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Change in law sees almost 13,000 applications for safety and protection orders

The figures for 2012 were laid out in today’s Annual Report from the Courts Service.

Image: Domestic Violence via Shutterstock

A WIDENING OF laws relating to domestic violence has led to a significant increase in the number of people applying for safety and protection orders in Ireland.

According to the Courts Service Annual Report, applications to the District Court under the legislation grew by 19 per cent to 12,655 in 2012.

This comes after the Domestic Violence Act was amended in 20111 to broad the eligibility criteria, entitling additional categories of men and women to court protection.

Husbands and wives are still the primary category of those looking for orders, sending in 51 per cent of all applications for barring orders. While the majority of protection orders and interim barring orders are granted, less than half of full barring orders and safety orders are granted.

There was a 34 per cent rise in applications for safety orders (5,026 as compared to 3,755 in 2011) and a 23 per cent climb in applications for protection orders (4,192 as compared to 3,403 in 2011).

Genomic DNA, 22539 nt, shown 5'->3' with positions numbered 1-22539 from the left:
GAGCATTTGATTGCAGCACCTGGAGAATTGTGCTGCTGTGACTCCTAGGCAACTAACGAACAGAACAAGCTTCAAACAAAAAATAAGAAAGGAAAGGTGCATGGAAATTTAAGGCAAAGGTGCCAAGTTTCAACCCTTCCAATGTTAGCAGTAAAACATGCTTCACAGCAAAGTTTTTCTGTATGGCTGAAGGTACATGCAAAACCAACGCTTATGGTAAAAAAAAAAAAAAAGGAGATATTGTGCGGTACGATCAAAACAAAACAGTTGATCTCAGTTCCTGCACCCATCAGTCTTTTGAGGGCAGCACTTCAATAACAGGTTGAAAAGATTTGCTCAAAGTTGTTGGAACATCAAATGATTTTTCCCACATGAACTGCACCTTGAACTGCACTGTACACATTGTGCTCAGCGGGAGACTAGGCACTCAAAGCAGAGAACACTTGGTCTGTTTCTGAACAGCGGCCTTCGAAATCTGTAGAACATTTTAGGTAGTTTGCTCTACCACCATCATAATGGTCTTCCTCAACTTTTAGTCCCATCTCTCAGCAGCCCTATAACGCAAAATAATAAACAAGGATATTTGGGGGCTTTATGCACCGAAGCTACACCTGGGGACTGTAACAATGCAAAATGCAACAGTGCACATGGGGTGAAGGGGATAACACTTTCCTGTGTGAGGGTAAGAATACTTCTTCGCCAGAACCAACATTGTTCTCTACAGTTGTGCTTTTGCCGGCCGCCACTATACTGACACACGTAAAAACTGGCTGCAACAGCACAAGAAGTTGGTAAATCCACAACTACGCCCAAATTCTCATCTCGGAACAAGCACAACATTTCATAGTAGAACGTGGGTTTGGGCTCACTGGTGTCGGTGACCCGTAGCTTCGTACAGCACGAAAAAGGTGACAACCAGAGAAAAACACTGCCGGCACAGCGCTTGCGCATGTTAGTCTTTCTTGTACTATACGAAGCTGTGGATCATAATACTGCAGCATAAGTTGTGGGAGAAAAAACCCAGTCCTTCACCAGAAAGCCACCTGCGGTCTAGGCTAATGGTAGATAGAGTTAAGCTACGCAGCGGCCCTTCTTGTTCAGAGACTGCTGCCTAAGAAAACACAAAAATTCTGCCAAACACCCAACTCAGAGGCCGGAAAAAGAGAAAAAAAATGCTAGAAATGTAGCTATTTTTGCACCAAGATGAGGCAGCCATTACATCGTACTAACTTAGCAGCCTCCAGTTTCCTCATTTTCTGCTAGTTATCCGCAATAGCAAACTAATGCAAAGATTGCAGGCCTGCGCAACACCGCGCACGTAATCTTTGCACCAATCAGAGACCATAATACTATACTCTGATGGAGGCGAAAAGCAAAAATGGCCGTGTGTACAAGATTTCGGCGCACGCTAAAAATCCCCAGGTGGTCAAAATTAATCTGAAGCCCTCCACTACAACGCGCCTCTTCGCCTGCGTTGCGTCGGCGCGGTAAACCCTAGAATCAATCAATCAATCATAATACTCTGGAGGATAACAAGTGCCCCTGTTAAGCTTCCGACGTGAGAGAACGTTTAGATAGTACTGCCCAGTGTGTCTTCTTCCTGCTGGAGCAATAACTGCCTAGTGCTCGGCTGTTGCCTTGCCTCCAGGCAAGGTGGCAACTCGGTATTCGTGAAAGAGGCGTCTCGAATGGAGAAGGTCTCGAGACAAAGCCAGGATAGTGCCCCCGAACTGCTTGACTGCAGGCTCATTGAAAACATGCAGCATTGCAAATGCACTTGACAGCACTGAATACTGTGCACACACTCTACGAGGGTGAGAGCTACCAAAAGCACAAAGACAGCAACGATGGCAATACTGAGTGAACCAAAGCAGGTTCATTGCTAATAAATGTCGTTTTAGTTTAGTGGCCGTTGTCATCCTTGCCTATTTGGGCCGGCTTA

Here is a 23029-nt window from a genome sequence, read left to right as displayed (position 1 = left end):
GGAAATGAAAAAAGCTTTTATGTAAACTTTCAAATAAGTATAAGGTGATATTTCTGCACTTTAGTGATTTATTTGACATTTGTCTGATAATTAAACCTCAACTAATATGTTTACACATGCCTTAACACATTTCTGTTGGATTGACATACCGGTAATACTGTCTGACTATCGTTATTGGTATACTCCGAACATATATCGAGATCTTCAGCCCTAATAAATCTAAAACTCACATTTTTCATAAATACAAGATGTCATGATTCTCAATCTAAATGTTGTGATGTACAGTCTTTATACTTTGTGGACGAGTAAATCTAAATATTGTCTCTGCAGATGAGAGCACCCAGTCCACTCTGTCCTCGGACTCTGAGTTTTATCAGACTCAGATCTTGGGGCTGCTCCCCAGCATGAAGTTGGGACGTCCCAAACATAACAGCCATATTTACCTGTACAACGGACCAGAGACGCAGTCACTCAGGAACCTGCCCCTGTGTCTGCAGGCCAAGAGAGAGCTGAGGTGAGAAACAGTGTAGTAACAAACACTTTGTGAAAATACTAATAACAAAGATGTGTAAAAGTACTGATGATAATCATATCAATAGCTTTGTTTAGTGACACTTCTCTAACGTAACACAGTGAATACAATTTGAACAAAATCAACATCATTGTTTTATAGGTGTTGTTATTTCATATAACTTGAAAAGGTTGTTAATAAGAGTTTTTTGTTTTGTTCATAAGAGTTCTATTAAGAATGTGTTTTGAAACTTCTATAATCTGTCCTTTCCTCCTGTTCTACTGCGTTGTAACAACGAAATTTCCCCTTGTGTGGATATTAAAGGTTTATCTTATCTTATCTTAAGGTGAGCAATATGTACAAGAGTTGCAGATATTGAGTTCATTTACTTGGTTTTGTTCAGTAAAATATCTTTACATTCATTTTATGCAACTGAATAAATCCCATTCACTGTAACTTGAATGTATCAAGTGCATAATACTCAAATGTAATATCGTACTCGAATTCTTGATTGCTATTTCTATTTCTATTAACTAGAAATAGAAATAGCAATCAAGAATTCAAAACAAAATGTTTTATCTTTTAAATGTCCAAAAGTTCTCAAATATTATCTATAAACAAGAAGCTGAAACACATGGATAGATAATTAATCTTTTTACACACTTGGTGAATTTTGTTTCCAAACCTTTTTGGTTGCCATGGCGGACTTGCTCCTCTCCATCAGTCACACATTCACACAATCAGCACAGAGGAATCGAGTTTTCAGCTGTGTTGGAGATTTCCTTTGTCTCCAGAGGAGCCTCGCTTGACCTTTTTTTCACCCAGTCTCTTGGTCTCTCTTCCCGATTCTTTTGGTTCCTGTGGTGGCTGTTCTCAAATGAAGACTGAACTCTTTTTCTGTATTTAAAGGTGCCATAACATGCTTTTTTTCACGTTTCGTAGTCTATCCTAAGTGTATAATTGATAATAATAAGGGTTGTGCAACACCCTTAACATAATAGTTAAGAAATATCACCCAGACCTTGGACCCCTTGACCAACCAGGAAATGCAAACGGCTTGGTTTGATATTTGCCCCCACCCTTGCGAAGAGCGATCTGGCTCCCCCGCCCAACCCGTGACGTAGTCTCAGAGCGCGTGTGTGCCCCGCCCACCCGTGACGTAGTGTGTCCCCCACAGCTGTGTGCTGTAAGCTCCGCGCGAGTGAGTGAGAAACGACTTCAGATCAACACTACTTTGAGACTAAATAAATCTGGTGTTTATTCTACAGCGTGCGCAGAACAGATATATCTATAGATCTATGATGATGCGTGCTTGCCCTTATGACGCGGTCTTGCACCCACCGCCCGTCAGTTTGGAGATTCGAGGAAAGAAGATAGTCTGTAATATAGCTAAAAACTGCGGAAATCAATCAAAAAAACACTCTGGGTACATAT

Although the data showed a slight fall in the number of applications for interim barring orders (648 as compared to 731 in 2011), the number of people looking for barring orders did increase to 2,789 (from 2,763).

Breaches

A number of allegations of breaches of orders were heard by the courts last year. A high number (530) were struck out or withdrawn, mostly because the complaint was not proceeded with or failure of a witness to give evidence. According to the report, reconciliation or another court of action/agreement may also have been reached.

On 15 occasions, the cases were struck out as the summons was not served on the individual.

Of the 614 cases that did go ahead, 119 people had a prison sentence imposed. Another 115 were handed down suspended jail terms, while 71 persons were fined.

In 29 of the hearings, the person who breached the order was given a subsequent probation order. Another 21 accused entered a bond to keep the peace.

Eleven were ordered to undertake community service in lieu of a prison sentence, and 86 cases had no order made by the court. One person was asked to contribute to the Court Poor Box. (More than one order can be made in each case)

The latest figures from Safe Ireland show that hundreds of women continue to seek help from a domestic violence service each day. The group’s National One Day Census showed that on 6 November 2012, 537 women were accommodated at such an organisation. Of those, 22 were pregnant.

Read: New committee report will ‘lift the lid’ on domestic abuse

More: 3 million children in Europe call helplines over violence and abuse

Related: Clare’s Law protects women at risk of domestic violence

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